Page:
Au Kang (Hougang, variant: How Kang), a former Kangkar settlement established at the end of Sungei Serangoon. An Index in Romanised Hokkien and Cantonese to ” The Chinese Names of Streets and Places in Singapore” published in the Journal of the Straits Branch of the Royal Asiatic Society in December 1906 revealed that Au Kang was the Chinese synonym for Serangoon (variant: Sirangoon).
According to a survey published in the Straits Times on 18 May 1855, Au Kang was settled by 243 coolies. A letter printed on The Straits Times, 11 November 1856 by Philip Marquad complaining of the poor location of the Siglap police station he was in-charged of, revealed that the “Jungle inhabitants” at Howkang and Lowe (i.e. Low or Lau) Chu Kang Baru districts conveyed their produce to Town by Serangoon Road.
The Wikipedia entry on Hougang reports that at Hougang Street 21, there was a well that is still identified as the tua jia ka well structure. This well identified the Teochew village of tua jia ka which means the “foot of a big well”. In the past, the village was a popular place for food, street wayangs, itinerant Chinese medicine men and story tellers spinning yarns. Au Kang was once a pig farming area until the 1990s.
Pre-1860 newspaper reports
Early press coverage on the Au Kang/Serangoon reveal it to be an almost lawless area.
The Singapore Free Press reported on 20 February 1845 an investigation ordered by Tan Tock Seng (Justice of Peace) when a group of Chinese were seized for transporting on a bullock cart a coffin with a badly decomposed body. The deceased, a sawyer at Serangoon, was claimed to be found dead in a swamp after he left home to buy arrack for the Chinese New Year a week earlier. On inspection, his skull was found marked with cuts from heavy sharp cutting instrument.
According to another case reported on The Singapore Free Press on 18 October 1850, five Chinese found their stolen boat and three thieves at Serangoon River. However they were stopped on their way to the police station by Tan Ah Tow, the head of a secret society. When the five Chinese appeared at the Kongsi House at Rochor days later, they were ordered to return the thieves some weapons left on the boat (but allowed to keep the boat), and beaten. Tan Ah Tow was charged in court and sentenced to 6-months imprisonment and a $200 fine. The reporter believed that the fine amount would be raised through a 1 cent per head levy on the 20,000 society members.
The Straits Times reported on 24 August 1852 the dismissal and forfeiture of pay of two police peons who refused to accompany their colleague to aid a Javanese mandoor and two coolies, who were murderously attacked in a plantation at Serangoon. Read full article here.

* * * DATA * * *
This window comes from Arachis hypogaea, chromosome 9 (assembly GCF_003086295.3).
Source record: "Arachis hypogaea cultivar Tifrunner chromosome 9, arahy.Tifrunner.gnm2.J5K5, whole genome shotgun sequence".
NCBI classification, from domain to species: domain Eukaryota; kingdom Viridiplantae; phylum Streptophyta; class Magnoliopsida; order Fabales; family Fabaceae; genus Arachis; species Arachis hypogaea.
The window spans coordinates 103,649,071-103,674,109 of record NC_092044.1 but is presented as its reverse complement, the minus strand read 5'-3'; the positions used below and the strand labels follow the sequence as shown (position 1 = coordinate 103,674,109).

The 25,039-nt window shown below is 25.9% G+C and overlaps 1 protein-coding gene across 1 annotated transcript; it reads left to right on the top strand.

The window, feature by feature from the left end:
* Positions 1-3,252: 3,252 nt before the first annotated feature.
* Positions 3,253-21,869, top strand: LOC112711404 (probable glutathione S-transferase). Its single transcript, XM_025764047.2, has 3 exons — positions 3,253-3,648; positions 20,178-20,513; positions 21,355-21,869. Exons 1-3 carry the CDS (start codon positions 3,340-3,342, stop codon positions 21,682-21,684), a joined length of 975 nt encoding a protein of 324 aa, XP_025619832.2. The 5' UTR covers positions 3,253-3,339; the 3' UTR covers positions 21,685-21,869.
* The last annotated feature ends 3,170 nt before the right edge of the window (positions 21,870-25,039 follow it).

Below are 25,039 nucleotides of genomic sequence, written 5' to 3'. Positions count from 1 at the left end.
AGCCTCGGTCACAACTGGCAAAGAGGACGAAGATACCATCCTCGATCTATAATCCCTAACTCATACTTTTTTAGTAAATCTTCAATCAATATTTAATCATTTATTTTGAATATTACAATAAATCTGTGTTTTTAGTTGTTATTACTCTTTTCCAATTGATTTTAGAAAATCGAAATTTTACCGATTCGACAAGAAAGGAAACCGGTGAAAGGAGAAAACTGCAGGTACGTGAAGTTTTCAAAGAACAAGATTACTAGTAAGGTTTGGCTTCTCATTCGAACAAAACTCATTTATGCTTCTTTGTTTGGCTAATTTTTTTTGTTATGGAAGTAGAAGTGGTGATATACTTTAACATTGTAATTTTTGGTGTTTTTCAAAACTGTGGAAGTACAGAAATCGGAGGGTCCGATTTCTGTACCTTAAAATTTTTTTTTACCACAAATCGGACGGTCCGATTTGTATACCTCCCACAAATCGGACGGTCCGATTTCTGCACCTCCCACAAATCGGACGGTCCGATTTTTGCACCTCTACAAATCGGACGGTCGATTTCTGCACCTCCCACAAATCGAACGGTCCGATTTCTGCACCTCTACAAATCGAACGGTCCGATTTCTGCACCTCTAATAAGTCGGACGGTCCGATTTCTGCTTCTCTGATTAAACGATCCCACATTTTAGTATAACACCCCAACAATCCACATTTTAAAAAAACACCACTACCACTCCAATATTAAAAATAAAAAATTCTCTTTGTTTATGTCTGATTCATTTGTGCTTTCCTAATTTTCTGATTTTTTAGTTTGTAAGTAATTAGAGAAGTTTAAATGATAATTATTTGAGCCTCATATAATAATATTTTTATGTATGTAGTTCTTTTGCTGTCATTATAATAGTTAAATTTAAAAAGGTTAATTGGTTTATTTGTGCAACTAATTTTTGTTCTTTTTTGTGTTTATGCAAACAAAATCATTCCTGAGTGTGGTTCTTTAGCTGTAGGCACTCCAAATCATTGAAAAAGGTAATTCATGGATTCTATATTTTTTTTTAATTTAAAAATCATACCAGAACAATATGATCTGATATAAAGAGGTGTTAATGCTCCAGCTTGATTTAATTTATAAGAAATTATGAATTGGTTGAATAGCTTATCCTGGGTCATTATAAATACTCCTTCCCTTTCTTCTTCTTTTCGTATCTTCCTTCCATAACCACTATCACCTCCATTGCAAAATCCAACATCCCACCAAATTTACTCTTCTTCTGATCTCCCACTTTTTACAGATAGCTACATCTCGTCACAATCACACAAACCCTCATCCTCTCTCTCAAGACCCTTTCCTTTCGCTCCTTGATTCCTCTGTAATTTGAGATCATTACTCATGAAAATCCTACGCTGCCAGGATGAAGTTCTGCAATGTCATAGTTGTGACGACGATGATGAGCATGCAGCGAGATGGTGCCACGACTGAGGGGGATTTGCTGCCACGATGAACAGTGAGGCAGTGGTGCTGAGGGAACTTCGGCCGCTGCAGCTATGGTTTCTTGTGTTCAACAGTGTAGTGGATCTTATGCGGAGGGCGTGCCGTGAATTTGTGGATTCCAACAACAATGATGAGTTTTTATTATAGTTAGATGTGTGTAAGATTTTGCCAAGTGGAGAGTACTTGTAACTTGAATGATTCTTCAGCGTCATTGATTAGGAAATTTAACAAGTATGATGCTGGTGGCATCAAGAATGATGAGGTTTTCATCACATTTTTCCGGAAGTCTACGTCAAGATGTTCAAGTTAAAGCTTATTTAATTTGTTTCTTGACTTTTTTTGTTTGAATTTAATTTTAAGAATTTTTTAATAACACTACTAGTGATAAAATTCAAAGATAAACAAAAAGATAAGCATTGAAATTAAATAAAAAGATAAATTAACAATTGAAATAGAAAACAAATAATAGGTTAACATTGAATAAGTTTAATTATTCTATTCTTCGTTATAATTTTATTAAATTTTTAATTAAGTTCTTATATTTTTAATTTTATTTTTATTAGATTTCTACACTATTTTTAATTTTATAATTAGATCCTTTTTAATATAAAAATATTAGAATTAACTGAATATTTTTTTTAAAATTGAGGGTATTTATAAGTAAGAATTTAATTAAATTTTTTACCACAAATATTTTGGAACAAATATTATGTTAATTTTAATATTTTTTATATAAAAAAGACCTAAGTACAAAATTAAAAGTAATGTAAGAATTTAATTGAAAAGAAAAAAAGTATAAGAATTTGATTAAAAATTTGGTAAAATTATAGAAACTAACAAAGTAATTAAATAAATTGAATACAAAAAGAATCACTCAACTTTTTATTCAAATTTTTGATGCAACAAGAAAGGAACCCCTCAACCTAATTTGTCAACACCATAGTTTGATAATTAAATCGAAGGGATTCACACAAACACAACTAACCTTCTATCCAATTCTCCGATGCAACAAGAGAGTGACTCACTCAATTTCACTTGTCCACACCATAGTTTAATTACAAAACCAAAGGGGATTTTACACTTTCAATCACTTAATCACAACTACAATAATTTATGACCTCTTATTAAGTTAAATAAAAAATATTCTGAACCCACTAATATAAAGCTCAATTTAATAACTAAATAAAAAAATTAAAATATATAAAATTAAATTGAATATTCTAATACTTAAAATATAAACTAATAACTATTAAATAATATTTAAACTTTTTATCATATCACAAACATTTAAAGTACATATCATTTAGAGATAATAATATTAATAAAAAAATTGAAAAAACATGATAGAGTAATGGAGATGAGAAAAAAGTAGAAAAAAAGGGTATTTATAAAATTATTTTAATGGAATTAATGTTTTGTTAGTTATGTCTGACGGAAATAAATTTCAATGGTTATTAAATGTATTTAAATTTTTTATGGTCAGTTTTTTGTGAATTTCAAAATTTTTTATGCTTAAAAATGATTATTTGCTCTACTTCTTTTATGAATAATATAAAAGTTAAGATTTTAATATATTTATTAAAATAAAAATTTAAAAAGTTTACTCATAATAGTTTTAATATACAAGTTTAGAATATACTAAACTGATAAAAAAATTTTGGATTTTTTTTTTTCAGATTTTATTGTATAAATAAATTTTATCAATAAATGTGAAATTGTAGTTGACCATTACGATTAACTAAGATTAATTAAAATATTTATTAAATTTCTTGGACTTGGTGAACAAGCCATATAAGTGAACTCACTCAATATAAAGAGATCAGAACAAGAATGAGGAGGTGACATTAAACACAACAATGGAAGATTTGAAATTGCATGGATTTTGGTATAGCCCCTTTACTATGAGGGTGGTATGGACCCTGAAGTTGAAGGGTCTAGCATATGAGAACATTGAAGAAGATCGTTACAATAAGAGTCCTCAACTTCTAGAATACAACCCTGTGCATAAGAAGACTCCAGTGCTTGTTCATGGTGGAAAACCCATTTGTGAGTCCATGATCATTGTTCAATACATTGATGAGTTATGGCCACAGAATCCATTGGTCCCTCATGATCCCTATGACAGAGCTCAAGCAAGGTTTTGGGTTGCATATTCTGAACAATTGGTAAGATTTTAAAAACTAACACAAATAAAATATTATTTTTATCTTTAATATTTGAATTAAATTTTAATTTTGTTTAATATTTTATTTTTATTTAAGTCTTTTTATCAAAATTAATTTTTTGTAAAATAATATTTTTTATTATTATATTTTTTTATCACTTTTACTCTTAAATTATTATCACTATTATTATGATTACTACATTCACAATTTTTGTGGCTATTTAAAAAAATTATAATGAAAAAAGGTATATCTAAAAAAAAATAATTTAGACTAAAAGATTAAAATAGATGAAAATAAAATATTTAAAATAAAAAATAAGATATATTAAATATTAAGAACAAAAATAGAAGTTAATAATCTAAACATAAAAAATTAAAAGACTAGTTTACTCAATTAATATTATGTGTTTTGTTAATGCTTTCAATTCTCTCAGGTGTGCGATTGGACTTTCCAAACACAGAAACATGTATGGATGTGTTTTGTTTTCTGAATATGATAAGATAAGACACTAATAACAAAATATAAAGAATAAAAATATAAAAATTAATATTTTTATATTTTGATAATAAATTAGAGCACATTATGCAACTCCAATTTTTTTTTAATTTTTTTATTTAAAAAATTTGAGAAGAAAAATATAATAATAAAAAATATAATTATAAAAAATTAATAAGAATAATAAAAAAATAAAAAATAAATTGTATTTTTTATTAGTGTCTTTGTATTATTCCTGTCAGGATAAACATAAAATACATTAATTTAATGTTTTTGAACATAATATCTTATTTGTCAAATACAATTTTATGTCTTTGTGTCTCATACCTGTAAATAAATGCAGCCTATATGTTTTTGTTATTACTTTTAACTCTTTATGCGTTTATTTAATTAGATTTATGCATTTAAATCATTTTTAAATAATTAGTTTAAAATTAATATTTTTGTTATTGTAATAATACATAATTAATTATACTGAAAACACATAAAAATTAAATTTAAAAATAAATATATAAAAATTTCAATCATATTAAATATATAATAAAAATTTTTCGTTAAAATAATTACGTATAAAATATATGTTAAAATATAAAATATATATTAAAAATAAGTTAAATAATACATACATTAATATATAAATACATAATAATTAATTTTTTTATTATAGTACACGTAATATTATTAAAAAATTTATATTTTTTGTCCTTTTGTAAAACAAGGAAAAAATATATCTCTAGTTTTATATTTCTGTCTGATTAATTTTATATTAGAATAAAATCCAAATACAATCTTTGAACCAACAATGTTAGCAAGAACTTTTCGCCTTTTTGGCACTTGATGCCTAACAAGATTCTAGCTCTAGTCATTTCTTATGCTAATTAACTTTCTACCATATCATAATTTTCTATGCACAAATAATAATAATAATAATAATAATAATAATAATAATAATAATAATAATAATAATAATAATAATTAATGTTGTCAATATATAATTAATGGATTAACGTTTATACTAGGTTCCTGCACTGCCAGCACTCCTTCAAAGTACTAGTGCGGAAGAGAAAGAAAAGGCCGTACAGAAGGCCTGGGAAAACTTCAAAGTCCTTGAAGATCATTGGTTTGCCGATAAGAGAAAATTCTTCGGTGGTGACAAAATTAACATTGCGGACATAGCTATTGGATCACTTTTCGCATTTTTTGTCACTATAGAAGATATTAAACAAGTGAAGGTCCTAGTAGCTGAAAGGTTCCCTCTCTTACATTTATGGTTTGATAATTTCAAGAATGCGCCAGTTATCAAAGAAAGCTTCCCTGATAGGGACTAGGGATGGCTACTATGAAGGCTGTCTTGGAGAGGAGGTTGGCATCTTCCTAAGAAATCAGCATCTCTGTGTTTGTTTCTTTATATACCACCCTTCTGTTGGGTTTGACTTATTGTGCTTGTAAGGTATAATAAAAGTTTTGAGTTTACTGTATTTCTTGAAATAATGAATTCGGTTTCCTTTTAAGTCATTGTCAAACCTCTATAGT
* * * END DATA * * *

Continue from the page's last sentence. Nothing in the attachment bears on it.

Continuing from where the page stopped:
The Straits Times, 24 August 1852 reported of a Chinese vegetable gardener and his wife who were gagged and robbed in their house in Serangoon. The local police constable was also reported to be aware of two cases of gambling, but did not intervene due to the large number of people involved and the small size of his party.
An over-night secret society meeting involving a large but unknown number took place at Toa Payoh in the Serangoon district, according to The Straits Times, 19 October 1852. Swearing-in of new members was suspected, although the police was ignorant of the purpose of the assembly.
Read full article here.
The Straits Times, 10 June 1856 reported the kidnapping of a Christian Chinese adult in Serangoon village. It coincided with an increase of kidnapping of children in Singapore town, who were taken custody in Johore until ransom was paid.
The request of Geo. Wahab, the Deputy Supt of Police in Charge, to the Municipal Committee to build four police stations in Buddoo (Bedok), Serangoon, Sungei Kranji and Chan Chu Kang was published on The Straits Times, 15 July 1856.
Tiger attacks were regularly reported in the Serangoon in the late 1840s and early 1850s, which might have resulted from an expansion of human activities and reduction of jungle in the area.
On 21 February 1851, The Singapore Free Press reported the Serangoon (Au Kang) area to be affected by the anti-Catholic riots carried out by the Triad.
Read full article here.
The Singapore Free Press reported a week later 28 February 1851 of simmering unrest despite mediation by an unnamed rich Chinese merchant. Muskets, casks full of powder and rice were despatched by Serangoon River to Tan Chu Kang, where chiefs of the anti-Catholic riots were gathered. Meanwhile a Christian planter named Pung Ah Chin was robbed near Serangoon Road by a gang of ten armed Chinese.
Read full article here.
Serangoon River was also plagued by frequent attacks of small parties of Malay.
The Straits Times reported on 9 July 1850 of an attack on two Malay boatmen and their three passengers (two Klings and one Chinese) at the entrance of Serangoon River by a large sampan of 13 Malays, two or three armed with spears. They were stripped of their clothes, some rice and working tools. One of the boatmen and Kling were speared to death, while the rest managed to escape.
The Straits Times reported on 28 January 1851 that a coolie and a boatman, both with the surname Eyo (Yeo), were robbed and killed at Serangoon River. They were returning by boat to Pasir Ris with some rice and silver dollars after transporting gambier from a plantation there. One of the bodies was found with kris wounds.
The Straits Times published on 1 May 1855 the statement of a Tan Joo Hok, a merchant from New Bridge Road who was attacked and robbed on his way back from Johore by a sampan of eight Malays. Two of his companions were missing after the incident. He identified two of the assailants to be familiar faces at a Serangoon River.